In the Sedra this week, Shabbat Shuvah the Shabbat of “return”, we are introduced to the last day of the life of Moses.
These days you will often hear of people discussing their “bucket lists”, what they want to do before they die; places to visit and things to do. It could be called a list of regrets and desires. What I suspect is that what most of us really want is to leave a legacy rather than a scrapbook that will end up in a drawer after we have gone.
Moses does not need such a list. His life from birth has been full of events, from the palace of Pharaoh to coming face to face with God and leading this incredibly rebellious people. So, what did he write on that day?
וַיִּכְתֹּ֣ב משֶׁה֘ אֶת־הַתּוֹרָ֣ה הַזֹּאת֒
Then Moses wrote this Torah
And he goes on to command
תִּקְרָ֞א אֶת־הַתּוֹרָ֥ה הַזֹּ֛את נֶ֥גֶד כָּל־יִשְׂרָאֵ֖ל בְּאָזְנֵיהֶֽם:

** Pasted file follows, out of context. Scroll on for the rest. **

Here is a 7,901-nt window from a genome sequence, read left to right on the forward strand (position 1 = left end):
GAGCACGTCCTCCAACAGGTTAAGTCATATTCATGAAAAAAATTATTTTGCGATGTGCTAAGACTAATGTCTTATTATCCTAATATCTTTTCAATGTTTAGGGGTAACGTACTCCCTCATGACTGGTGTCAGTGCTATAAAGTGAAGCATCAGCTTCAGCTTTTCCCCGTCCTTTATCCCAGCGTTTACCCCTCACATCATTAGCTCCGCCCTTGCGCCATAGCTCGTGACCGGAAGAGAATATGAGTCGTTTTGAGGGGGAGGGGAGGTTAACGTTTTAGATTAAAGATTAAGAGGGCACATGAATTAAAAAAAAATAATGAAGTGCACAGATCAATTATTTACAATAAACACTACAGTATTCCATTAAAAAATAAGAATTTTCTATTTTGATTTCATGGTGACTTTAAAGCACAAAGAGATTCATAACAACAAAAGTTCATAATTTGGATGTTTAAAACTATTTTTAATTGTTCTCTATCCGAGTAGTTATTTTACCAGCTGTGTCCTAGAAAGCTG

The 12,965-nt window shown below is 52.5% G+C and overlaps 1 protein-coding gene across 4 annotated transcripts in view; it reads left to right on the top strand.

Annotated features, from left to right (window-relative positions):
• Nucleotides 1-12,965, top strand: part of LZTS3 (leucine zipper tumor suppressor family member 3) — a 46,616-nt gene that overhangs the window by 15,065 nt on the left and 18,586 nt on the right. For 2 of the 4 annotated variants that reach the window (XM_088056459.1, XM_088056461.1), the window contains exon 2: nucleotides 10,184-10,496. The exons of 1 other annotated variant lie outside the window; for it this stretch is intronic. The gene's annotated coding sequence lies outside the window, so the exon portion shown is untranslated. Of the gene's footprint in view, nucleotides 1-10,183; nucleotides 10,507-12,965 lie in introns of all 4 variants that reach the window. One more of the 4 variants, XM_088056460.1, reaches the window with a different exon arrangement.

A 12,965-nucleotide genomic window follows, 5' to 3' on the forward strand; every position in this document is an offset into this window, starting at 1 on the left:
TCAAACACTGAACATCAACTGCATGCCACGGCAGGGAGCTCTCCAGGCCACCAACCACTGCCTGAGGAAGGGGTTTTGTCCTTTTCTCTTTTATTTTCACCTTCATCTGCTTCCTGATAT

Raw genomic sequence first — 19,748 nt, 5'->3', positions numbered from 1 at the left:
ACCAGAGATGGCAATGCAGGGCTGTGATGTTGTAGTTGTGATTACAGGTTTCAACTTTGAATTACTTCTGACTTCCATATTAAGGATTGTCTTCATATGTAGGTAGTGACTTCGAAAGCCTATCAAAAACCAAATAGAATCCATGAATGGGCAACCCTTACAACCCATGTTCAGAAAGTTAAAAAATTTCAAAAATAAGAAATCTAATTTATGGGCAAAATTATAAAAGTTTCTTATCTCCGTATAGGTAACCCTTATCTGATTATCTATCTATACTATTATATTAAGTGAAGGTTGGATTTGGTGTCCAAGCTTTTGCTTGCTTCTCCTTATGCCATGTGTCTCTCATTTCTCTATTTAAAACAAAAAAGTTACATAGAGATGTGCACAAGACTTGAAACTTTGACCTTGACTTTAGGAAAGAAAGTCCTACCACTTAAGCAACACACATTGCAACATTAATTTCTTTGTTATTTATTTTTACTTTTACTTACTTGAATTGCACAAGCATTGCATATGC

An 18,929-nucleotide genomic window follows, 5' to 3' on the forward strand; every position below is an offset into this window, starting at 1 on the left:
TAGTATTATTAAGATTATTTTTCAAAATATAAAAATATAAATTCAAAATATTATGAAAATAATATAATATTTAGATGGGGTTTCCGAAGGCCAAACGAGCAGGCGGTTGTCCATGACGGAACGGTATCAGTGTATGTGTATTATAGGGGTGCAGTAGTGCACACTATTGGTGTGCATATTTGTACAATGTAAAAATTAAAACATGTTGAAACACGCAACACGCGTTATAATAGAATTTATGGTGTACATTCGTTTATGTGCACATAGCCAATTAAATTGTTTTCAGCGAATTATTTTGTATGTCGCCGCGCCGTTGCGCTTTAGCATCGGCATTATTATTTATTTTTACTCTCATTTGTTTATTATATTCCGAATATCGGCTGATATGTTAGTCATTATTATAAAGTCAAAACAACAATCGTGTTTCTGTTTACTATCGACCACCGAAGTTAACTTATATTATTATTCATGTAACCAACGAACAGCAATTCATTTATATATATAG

You shall read this Torah before all Israel, in their ears
And their children, who did not know, will hear and learn to fear the Lord, your God, all the days that you live on the land, to which you are crossing the Jordan, to possess
The Torah was to be put at the side of the Ark hidden from view. We are given the Mitzvah of “Hakhel”, to gather to hear the reading of the Torah by the King at Sukkot but, only every seven years in the Shemitah year. Now we read the Torah over the course of one year (or every three years depending on your tradition).
Perhaps the “return” that is the name of Shabbat Shuvah and the legacy of Moses is not just to read the Torah but also to hear the Torah. It is not an immutable rulebook. It is a guidebook to our lives. To quote Rabbi Louis Jacobs
We have reason to believe